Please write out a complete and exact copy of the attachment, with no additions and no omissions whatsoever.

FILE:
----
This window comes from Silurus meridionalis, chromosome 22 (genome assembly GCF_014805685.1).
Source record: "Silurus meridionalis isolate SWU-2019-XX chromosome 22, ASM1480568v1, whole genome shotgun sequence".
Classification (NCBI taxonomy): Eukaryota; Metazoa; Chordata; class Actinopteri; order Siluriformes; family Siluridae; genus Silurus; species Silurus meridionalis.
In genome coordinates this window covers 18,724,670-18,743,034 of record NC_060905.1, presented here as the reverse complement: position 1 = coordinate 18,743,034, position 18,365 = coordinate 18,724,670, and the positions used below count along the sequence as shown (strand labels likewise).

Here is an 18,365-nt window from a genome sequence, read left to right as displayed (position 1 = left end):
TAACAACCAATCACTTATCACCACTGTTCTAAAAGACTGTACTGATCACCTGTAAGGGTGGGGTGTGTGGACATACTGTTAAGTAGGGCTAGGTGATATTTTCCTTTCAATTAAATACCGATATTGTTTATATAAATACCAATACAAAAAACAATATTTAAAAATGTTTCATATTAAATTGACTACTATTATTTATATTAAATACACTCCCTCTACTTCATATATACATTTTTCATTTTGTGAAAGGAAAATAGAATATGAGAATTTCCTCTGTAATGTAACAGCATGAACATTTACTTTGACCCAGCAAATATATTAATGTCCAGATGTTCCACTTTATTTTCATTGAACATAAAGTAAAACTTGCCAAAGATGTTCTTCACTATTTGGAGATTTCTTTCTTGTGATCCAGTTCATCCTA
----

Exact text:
This window comes from Silurus meridionalis, chromosome 22 (genome assembly GCF_014805685.1).
Source record: "Silurus meridionalis isolate SWU-2019-XX chromosome 22, ASM1480568v1, whole genome shotgun sequence".
Classification (NCBI taxonomy): Eukaryota; Metazoa; Chordata; class Actinopteri; order Siluriformes; family Siluridae; genus Silurus; species Silurus meridionalis.
In genome coordinates this window covers 18,724,670-18,743,034 of record NC_060905.1, presented here as the reverse complement: position 1 = coordinate 18,743,034, position 18,365 = coordinate 18,724,670, and the positions used below count along the sequence as shown (strand labels likewise).

Here is an 18,365-nt window from a genome sequence, read left to right as displayed (position 1 = left end):
TAACAACCAATCACTTATCACCACTGTTCTAAAAGACTGTACTGATCACCTGTAAGGGTGGGGTGTGTGGACATACTGTTAAGTAGGGCTAGGTGATATTTTCCTTTCAATTAAATACCGATATTGTTTATATAAATACCAATACAAAAAACAATATTTAAAAATGTTTCATATTAAATTGACTACTATTATTTATATTAAATACACTCCCTCTACTTCATATATACATTTTTCATTTTGTGAAAGGAAAATAGAATATGAGAATTTCCTCTGTAATGTAACAGCATGAACATTTACTTTGACCCAGCAAATATATTAATGTCCAGATGTTCCACTTTATTTTCATTGAACATAAAGTAAAACTTGCCAAAGATGTTCTTCACTATTTGGAGATTTCTTTCTTGTGATCCAGTTCATCCTA